The city of Beaufort and its Redevelopment Commission chose a commendable company to help lead the redevelopment of the Beaufort Downtown Marina. Between them, the principals of the newly formed Historic Marina Partners LLC combine to bring solid credentials, local knowledge and an impressive development portfolio.
Nonetheless, prudence demands a critique of the dubious method used to select the city's partner.
Think of it this way: If you eat a candy bar before bedtime and go to sleep without brushing your teeth, you might not wake up with a cavity; make such behavior a habit, however, and you'll rot a molar soon enough.
The Redevelopment Commission set out early this year to gauge interest from developers and collect their ideas for the marina property. When the commission was asked to show the ideas it had received, it balked, citing an exemption from state disclosure laws afforded to public bodies during contract negotiations.
This marked a subtle shift in mission -- gauging interest is not the same thing as negotiating. This response also brought criticism from those concerned the commission would bind the city to a plan for the marina without public input.
Mayor Billy Keyserling tried to calm waters by asserting no actual contract negotiation was taking place and that the council would have to sign off on any partnership the commission recommended.
Despite the duplicity -- the commission claimed an exemption from public-records law, while the mayor essentially argued the prerequisite for that exemption does not exist -- the process has thus far unfolded much as Keyserling promised. Historic Marina Partners is signed to a memorandum of understanding, but not to any contract that describes, for instance, how the company will be paid.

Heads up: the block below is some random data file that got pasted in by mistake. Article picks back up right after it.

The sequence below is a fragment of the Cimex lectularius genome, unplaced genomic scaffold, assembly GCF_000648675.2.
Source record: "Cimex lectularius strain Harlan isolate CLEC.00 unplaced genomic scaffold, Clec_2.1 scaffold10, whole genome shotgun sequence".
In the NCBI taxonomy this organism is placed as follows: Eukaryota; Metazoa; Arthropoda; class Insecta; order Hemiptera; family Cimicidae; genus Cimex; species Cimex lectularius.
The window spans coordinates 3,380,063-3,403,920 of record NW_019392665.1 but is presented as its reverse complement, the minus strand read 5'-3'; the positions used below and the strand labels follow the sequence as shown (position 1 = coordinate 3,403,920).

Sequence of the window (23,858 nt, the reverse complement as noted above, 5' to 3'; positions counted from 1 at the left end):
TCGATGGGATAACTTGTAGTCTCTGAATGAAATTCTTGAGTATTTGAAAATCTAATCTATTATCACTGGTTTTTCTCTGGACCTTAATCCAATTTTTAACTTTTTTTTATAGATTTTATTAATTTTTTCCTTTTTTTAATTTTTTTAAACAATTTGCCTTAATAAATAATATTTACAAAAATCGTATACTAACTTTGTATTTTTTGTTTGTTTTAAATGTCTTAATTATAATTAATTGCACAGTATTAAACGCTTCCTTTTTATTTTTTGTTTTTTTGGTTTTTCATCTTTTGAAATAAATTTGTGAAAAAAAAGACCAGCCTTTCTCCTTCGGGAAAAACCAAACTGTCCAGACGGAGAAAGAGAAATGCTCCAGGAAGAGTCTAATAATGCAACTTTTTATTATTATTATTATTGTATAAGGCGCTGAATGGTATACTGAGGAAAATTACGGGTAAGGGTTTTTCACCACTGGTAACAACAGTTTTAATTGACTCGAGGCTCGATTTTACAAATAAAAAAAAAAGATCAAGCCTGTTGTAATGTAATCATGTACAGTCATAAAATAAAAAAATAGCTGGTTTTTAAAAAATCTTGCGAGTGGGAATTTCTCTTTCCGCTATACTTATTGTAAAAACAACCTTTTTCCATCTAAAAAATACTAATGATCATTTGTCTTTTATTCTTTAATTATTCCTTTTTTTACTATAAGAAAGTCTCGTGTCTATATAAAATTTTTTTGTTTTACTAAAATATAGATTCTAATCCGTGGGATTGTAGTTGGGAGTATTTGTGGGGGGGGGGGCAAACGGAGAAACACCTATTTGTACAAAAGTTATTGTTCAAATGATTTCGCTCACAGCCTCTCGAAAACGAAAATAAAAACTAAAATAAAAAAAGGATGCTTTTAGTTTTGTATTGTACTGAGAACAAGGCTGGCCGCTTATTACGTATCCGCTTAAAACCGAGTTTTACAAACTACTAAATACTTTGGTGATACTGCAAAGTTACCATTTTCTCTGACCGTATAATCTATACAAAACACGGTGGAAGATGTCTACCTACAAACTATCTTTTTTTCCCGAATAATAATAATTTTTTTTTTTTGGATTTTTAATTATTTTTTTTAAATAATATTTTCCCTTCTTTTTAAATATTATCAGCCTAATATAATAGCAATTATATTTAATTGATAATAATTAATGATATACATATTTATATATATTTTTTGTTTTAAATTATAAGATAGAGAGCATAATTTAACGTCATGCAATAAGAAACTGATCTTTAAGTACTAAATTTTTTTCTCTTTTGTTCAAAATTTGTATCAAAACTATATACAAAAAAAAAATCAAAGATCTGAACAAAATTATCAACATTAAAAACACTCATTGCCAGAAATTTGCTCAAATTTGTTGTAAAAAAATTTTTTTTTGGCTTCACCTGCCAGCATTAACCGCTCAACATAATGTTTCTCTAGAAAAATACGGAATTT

Historic Marina Partners' Jim Chaffin and Steve Navarro immediately began soliciting public input, as required by the memorandum, which also stipulates that anything built on the marina property go through the city's usual approval process. For its part, the Redevelopment Commission has made public the names of the other four companies that vied for the work, along with the materials they submitted, despite chairman Jon Verity's earlier stance that he would release neither.
These are welcomed shows of good faith. Nonetheless, at least three causes for concern remain.
First, City Council was supposed to receive the Redevelopment Commission's recommendation before approving the memorandum. Instead, it did so before the commission took an open-session vote to endorse Historic Marina Partners. Keyserling said council members were apprised of the commission's consensus by Verity and city attorney Bill Harvey. But that's possible only if Verity and Harvey assumed -- and council acted on -- what they could not know for certain, or the commission broke the law by arriving at an acknowledged consensus during a closed session.
Second, Navarro and Verity had informal discussions about the property before the commission had even started its search for partners. Because a partnership that includes Navarro wound up with the commission's recommendation, skeptics might conclude this was the intended outcome all along and that other suitors never had a chance. We do not believe that to be the case here, however, such a notion festers under cover and is dispelled only by transparency that was too late in coming.
Third, before the marina property is leased or sold, the city will convey it to the Redevelopment Commission. The city has made its motivation explicit: The commission is unencumbered by many of the competitive-bidding requirements and other nuisances that would bind City Council.
Consider standard operating procedures that entail these concerns: wink-and-nod observance of law, private conversations about public property and a preference for expedience over safeguards.
Move the project from the Downtown Historic District to a place where the approval process is less stringent. Replace good faith with a bad actor. The dangers become clear.
Process matters. The city's needs to be transparent from start to finish, even if it produced a desirable result in this instance.